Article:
Fifth Judicial District - Department of Correctional Services


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TITLE: Fugitive Unit Shooting Critical Incident


Written policy, procedure, and practice govern the Fifth Judicial District Department of Correctional Services' protocol in critical-incidents.


For the purpose of this section, the word "officer" shall encompass the Polk County Sheriff's Office deputies assigned to the Fugitive Unit.

  1. An officer may discharge his/her weapon under the following circumstances:
    1. During range practice or competitive sporting events;
    2. To destroy an animal that represents a threat to public safety, or as a humanitarian measure where the animal is seriously injured, however the officer must obtain prior authorization from the unit's Supervisor, when practical. The Supervisor may or may not respond to the scene.
    3. As outlined in the Use of Force Policy.
    4. Any use of a weapon, display or discharge, other than recreational use will require immediate notification of the officer's immediate Supervisor. A detailed written report will follow the oral notification.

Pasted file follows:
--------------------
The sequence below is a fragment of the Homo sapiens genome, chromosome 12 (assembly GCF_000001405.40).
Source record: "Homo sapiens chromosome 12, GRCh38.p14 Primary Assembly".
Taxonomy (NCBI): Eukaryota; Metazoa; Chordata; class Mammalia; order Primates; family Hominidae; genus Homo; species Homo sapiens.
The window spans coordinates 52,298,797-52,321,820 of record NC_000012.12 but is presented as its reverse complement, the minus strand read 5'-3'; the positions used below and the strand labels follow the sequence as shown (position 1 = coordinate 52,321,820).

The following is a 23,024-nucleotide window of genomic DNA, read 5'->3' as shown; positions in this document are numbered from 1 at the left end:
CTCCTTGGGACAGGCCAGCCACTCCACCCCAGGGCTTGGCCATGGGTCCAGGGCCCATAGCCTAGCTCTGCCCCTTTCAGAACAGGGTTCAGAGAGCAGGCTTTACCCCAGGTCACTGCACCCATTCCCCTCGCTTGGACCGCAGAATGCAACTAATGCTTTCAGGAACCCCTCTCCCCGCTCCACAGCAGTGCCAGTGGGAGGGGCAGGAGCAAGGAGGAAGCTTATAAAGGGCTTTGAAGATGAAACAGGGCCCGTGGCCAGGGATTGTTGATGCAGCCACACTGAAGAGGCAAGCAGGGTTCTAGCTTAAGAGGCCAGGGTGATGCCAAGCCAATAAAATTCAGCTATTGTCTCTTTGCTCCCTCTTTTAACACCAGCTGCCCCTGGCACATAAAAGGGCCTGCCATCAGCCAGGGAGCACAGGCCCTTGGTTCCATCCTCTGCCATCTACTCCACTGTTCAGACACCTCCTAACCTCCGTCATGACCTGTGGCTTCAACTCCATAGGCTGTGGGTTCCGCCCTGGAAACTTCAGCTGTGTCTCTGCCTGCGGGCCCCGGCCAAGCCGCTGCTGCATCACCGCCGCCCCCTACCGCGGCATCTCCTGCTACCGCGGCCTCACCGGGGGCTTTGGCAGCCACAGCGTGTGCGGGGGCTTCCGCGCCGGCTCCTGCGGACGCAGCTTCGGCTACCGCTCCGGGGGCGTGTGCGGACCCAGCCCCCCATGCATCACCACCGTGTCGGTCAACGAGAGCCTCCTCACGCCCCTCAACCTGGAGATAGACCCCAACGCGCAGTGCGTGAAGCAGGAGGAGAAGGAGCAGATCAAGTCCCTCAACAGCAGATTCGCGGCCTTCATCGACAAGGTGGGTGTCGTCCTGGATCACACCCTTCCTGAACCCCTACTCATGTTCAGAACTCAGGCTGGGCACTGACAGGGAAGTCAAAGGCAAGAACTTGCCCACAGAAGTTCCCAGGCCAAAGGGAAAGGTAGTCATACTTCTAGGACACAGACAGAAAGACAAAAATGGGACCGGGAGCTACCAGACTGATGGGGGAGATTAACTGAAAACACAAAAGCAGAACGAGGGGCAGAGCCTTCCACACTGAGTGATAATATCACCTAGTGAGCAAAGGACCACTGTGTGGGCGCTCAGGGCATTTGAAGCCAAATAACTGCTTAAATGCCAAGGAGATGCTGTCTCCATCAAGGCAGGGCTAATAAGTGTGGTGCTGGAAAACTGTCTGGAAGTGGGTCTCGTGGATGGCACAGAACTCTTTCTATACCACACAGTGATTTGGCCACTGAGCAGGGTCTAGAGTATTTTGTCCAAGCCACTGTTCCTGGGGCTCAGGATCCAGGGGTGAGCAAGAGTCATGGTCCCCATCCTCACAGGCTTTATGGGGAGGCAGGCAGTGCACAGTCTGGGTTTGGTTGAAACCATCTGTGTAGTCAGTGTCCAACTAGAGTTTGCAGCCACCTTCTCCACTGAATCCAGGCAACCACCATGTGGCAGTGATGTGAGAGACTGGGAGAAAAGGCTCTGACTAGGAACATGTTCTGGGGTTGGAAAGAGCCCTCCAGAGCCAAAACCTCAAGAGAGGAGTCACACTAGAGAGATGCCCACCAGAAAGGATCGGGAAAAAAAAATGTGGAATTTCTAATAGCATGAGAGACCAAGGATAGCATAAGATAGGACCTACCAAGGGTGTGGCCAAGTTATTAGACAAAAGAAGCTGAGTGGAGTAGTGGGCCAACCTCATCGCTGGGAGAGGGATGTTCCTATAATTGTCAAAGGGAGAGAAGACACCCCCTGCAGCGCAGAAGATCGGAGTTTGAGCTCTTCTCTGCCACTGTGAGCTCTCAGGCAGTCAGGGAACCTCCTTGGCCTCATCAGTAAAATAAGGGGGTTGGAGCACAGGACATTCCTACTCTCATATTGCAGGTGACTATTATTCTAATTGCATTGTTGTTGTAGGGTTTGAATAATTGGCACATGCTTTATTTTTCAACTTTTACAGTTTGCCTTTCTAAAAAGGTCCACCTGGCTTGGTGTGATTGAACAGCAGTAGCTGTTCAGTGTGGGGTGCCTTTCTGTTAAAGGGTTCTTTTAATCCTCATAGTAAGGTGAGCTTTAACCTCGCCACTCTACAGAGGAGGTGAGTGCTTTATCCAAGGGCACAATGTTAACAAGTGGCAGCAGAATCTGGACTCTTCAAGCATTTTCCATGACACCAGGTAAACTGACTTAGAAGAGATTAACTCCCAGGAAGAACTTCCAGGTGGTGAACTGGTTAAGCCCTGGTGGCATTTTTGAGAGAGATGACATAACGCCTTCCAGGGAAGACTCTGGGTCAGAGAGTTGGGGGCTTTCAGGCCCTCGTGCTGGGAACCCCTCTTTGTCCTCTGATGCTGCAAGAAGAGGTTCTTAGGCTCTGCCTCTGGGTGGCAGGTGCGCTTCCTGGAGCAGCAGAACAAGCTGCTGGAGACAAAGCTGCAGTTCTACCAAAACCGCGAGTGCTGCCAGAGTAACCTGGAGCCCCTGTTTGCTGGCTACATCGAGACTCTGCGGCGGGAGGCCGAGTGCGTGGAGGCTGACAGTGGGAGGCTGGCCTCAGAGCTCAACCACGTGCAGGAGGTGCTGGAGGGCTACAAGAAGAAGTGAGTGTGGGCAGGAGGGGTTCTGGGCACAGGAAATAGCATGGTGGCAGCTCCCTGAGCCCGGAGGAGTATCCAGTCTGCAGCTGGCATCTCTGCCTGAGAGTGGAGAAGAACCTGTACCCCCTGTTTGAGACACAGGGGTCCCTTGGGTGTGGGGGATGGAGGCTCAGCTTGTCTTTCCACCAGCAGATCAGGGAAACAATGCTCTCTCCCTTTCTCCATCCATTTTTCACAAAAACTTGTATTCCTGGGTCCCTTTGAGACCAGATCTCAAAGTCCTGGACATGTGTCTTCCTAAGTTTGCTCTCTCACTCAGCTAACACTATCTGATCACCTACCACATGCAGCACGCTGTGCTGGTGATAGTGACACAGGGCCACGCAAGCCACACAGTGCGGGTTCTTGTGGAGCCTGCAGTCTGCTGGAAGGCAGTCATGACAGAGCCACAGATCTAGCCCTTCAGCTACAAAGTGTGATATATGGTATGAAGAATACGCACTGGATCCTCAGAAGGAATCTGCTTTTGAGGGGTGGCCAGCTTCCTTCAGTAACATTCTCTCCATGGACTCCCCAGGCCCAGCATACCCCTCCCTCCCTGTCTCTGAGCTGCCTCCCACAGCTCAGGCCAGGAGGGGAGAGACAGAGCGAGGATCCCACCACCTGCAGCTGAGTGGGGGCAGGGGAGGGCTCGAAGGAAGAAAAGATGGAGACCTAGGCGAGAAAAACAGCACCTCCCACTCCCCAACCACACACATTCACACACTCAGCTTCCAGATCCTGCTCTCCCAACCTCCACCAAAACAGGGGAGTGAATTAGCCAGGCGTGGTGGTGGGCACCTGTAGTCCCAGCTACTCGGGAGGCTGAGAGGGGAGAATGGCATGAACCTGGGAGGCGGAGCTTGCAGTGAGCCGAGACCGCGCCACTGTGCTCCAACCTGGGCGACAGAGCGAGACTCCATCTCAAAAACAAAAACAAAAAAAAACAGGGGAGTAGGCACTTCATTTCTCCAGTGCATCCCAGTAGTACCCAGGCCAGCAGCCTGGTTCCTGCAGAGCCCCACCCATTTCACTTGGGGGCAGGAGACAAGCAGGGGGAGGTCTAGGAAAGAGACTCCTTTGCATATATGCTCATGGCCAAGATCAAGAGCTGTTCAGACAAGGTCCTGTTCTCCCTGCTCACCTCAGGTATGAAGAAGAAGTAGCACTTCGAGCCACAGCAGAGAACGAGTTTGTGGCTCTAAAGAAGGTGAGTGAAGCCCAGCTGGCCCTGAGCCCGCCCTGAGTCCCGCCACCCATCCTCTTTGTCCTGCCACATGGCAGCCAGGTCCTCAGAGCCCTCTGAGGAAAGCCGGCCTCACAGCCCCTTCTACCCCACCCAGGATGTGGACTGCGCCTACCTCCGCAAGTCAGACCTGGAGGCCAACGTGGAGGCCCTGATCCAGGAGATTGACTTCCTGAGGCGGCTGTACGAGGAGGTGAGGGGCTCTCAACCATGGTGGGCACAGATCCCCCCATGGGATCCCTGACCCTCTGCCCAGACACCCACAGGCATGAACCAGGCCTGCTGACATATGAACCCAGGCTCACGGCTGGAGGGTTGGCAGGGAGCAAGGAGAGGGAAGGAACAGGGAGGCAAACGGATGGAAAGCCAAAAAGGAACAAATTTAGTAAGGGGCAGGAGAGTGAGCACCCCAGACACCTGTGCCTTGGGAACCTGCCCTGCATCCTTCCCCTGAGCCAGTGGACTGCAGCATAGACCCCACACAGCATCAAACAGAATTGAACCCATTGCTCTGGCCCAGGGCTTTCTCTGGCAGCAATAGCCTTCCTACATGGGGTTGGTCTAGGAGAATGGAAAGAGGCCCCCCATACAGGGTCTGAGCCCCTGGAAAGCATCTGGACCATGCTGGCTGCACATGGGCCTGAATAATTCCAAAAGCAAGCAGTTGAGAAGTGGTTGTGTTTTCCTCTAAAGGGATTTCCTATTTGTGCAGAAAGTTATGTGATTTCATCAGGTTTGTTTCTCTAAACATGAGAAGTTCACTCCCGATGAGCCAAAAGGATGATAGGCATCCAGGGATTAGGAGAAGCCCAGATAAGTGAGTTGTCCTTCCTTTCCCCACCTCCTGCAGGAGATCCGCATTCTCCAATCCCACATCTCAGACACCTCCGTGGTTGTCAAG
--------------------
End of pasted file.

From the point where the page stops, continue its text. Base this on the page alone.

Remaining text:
5. No warning shots are permitted!
  2. Accidental discharge of a firearm not involving the use of deadly force:
    1. The officer will file a written report detailing the discharge of the weapon.
    2. The Supervisor of the Fugitive Unit will investigate such incidents.
    3. Following the investigation, the findings will be forwarded to the Director of the Fifth Judicial District Department of Correctional Services for review.
    4. Following the review of the case by the District Director, the case will be forwarded back to the Fugitive Unit Supervisor for disposition:
      1. If warranted, the Fugitive Unit Supervisor and the District Director will determine the appropriate disciplinary action; if any.
      2. The officer may be required to undergo firearms certification again, if the shot(s) were the result of negligence.